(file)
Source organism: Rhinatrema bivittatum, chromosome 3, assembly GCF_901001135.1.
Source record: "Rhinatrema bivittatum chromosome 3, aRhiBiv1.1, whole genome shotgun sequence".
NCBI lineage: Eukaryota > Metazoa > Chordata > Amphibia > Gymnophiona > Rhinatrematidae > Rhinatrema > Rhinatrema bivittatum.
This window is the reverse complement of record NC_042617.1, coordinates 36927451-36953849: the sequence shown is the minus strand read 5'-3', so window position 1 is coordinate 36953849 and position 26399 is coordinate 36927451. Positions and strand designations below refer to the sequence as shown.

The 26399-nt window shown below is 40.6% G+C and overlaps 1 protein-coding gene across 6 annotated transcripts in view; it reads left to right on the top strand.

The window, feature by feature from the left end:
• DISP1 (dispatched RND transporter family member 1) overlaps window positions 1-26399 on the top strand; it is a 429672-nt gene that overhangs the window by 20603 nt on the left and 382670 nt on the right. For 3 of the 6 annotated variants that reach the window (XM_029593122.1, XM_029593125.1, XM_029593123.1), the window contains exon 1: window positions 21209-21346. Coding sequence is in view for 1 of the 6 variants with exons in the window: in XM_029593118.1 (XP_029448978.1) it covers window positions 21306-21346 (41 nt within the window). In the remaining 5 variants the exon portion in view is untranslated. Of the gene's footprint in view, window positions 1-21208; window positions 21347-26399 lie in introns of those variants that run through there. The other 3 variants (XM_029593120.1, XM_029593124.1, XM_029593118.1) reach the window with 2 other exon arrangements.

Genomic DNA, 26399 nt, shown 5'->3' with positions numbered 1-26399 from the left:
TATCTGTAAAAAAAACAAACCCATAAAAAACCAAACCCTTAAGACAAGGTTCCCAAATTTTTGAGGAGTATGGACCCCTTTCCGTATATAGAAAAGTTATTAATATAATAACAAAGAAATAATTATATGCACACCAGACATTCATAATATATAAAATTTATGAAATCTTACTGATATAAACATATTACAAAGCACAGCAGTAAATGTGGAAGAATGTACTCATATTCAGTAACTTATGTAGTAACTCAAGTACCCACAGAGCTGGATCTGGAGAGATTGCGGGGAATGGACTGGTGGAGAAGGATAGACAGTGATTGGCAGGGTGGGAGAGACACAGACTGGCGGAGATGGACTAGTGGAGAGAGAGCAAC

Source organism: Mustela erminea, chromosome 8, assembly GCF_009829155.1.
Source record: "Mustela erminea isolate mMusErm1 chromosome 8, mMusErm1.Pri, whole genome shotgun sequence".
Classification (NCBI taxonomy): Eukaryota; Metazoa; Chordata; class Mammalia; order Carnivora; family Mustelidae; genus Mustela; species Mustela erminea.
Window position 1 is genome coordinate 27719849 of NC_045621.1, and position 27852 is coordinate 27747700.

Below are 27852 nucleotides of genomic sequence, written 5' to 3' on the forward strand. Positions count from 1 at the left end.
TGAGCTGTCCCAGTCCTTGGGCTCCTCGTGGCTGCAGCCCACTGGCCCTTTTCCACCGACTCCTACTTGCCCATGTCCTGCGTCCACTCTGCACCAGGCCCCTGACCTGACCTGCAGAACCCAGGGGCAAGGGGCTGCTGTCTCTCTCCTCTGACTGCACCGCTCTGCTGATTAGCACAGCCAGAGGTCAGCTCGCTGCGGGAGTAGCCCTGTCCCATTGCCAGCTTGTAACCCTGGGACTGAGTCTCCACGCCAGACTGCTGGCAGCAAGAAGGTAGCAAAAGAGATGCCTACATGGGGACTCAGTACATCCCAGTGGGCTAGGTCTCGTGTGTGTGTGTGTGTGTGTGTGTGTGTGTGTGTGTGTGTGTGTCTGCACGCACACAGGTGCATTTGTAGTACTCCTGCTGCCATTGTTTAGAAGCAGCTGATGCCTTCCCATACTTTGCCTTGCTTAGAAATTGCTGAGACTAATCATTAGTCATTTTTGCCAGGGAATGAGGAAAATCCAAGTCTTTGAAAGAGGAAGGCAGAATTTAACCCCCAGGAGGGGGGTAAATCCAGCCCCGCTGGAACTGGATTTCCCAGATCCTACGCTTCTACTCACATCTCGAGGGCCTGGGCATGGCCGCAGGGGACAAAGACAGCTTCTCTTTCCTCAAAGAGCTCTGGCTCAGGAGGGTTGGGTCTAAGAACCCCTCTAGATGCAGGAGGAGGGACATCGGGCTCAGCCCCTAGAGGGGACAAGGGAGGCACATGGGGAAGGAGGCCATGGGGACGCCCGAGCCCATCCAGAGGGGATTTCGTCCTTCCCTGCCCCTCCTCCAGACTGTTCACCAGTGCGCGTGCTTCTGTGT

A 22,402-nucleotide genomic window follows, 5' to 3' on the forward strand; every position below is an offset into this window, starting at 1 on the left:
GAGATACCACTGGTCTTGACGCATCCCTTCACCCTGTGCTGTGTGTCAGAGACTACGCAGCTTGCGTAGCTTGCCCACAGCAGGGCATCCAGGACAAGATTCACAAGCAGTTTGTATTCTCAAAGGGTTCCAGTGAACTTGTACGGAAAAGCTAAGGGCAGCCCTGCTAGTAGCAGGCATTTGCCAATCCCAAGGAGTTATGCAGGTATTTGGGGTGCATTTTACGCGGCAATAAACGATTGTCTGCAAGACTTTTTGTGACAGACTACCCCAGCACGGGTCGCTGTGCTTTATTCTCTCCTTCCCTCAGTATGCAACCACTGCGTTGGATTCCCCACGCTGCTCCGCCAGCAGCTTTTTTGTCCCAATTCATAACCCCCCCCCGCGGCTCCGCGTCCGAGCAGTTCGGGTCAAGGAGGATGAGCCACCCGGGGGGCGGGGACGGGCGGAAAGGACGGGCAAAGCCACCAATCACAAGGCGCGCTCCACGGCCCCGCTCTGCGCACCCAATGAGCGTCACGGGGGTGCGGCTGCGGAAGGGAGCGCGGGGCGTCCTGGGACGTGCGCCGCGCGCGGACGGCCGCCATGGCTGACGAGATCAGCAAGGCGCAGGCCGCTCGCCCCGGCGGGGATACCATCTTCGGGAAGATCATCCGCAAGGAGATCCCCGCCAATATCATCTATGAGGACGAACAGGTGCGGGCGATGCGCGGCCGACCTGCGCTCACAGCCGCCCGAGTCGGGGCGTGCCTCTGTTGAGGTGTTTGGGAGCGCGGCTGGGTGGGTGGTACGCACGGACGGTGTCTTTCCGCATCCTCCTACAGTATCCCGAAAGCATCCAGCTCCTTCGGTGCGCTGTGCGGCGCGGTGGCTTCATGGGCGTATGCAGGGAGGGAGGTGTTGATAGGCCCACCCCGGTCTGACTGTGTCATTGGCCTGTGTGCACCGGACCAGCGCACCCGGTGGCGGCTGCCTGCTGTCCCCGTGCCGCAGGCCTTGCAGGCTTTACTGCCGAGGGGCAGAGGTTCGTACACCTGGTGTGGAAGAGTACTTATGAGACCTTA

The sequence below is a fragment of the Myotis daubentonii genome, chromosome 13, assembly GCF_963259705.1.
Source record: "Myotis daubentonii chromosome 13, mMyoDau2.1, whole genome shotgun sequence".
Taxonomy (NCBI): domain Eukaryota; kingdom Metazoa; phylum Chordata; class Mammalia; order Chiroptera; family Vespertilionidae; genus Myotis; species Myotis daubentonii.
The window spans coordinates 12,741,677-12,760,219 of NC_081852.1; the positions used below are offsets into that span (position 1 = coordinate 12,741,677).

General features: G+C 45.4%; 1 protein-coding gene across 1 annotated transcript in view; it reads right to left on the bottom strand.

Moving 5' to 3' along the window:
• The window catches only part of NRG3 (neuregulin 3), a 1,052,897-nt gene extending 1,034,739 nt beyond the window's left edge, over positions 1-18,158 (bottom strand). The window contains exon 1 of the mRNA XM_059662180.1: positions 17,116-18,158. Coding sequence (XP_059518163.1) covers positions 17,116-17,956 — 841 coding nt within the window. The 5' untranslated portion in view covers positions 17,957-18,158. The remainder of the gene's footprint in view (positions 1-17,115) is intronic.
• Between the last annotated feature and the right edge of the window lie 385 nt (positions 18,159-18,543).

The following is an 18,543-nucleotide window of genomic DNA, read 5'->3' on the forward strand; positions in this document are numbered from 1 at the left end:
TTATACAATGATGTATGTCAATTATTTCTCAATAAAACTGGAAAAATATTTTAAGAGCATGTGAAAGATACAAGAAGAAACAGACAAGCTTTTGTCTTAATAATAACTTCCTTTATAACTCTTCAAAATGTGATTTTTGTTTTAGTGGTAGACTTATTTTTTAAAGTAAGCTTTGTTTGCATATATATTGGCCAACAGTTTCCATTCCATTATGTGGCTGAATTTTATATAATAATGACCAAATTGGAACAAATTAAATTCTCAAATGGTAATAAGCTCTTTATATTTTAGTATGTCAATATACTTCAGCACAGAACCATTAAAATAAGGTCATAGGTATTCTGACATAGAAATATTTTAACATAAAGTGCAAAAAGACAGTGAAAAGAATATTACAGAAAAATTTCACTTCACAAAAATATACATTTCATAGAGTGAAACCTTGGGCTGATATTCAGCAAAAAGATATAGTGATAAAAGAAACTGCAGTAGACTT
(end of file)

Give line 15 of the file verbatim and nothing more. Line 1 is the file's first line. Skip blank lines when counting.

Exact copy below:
TGAGCTGTCCCAGTCCTTGGGCTCCTCGTGGCTGCAGCCCACTGGCCCTTTTCCACCGACTCCTACTTGCCCATGTCCTGCGTCCACTCTGCACCAGGCCCCTGACCTGACCTGCAGAACCCAGGGGCAAGGGGCTGCTGTCTCTCTCCTCTGACTGCACCGCTCTGCTGATTAGCACAGCCAGAGGTCAGCTCGCTGCGGGAGTAGCCCTGTCCCATTGCCAGCTTGTAACCCTGGGACTGAGTCTCCACGCCAGACTGCTGGCAGCAAGAAGGTAGCAAAAGAGATGCCTACATGGGGACTCAGTACATCCCAGTGGGCTAGGTCTCGTGTGTGTGTGTGTGTGTGTGTGTGTGTGTGTGTGTGTGTGTGTCTGCACGCACACAGGTGCATTTGTAGTACTCCTGCTGCCATTGTTTAGAAGCAGCTGATGCCTTCCCATACTTTGCCTTGCTTAGAAATTGCTGAGACTAATCATTAGTCATTTTTGCCAGGGAATGAGGAAAATCCAAGTCTTTGAAAGAGGAAGGCAGAATTTAACCCCCAGGAGGGGGGTAAATCCAGCCCCGCTGGAACTGGATTTCCCAGATCCTACGCTTCTACTCACATCTCGAGGGCCTGGGCATGGCCGCAGGGGACAAAGACAGCTTCTCTTTCCTCAAAGAGCTCTGGCTCAGGAGGGTTGGGTCTAAGAACCCCTCTAGATGCAGGAGGAGGGACATCGGGCTCAGCCCCTAGAGGGGACAAGGGAGGCACATGGGGAAGGAGGCCATGGGGACGCCCGAGCCCATCCAGAGGGGATTTCGTCCTTCCCTGCCCCTCCTCCAGACTGTTCACCAGTGCGCGTGCTTCTGTGT